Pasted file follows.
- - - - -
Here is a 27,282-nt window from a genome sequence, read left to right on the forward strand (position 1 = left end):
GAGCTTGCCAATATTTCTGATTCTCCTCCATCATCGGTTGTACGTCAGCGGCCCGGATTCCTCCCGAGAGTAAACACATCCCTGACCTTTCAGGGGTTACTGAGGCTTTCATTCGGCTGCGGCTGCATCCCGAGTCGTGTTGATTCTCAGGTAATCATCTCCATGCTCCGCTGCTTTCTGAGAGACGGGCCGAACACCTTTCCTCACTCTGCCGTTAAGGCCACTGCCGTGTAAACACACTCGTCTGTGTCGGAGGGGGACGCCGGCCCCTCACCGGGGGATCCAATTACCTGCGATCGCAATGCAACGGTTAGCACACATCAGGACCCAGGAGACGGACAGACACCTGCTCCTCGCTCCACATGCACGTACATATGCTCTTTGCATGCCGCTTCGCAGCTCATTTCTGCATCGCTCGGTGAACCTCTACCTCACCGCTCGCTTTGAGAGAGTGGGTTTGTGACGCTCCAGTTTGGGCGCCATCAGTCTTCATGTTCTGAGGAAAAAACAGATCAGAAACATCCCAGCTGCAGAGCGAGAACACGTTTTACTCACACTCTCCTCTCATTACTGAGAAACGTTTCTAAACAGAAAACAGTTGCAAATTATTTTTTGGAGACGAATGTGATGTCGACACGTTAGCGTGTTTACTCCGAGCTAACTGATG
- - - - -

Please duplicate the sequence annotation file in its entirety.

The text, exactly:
Here is a 27,282-nt window from a genome sequence, read left to right on the forward strand (position 1 = left end):
GAGCTTGCCAATATTTCTGATTCTCCTCCATCATCGGTTGTACGTCAGCGGCCCGGATTCCTCCCGAGAGTAAACACATCCCTGACCTTTCAGGGGTTACTGAGGCTTTCATTCGGCTGCGGCTGCATCCCGAGTCGTGTTGATTCTCAGGTAATCATCTCCATGCTCCGCTGCTTTCTGAGAGACGGGCCGAACACCTTTCCTCACTCTGCCGTTAAGGCCACTGCCGTGTAAACACACTCGTCTGTGTCGGAGGGGGACGCCGGCCCCTCACCGGGGGATCCAATTACCTGCGATCGCAATGCAACGGTTAGCACACATCAGGACCCAGGAGACGGACAGACACCTGCTCCTCGCTCCACATGCACGTACATATGCTCTTTGCATGCCGCTTCGCAGCTCATTTCTGCATCGCTCGGTGAACCTCTACCTCACCGCTCGCTTTGAGAGAGTGGGTTTGTGACGCTCCAGTTTGGGCGCCATCAGTCTTCATGTTCTGAGGAAAAAACAGATCAGAAACATCCCAGCTGCAGAGCGAGAACACGTTTTACTCACACTCTCCTCTCATTACTGAGAAACGTTTCTAAACAGAAAACAGTTGCAAATTATTTTTTGGAGACGAATGTGATGTCGACACGTTAGCGTGTTTACTCCGAGCTAACTGATG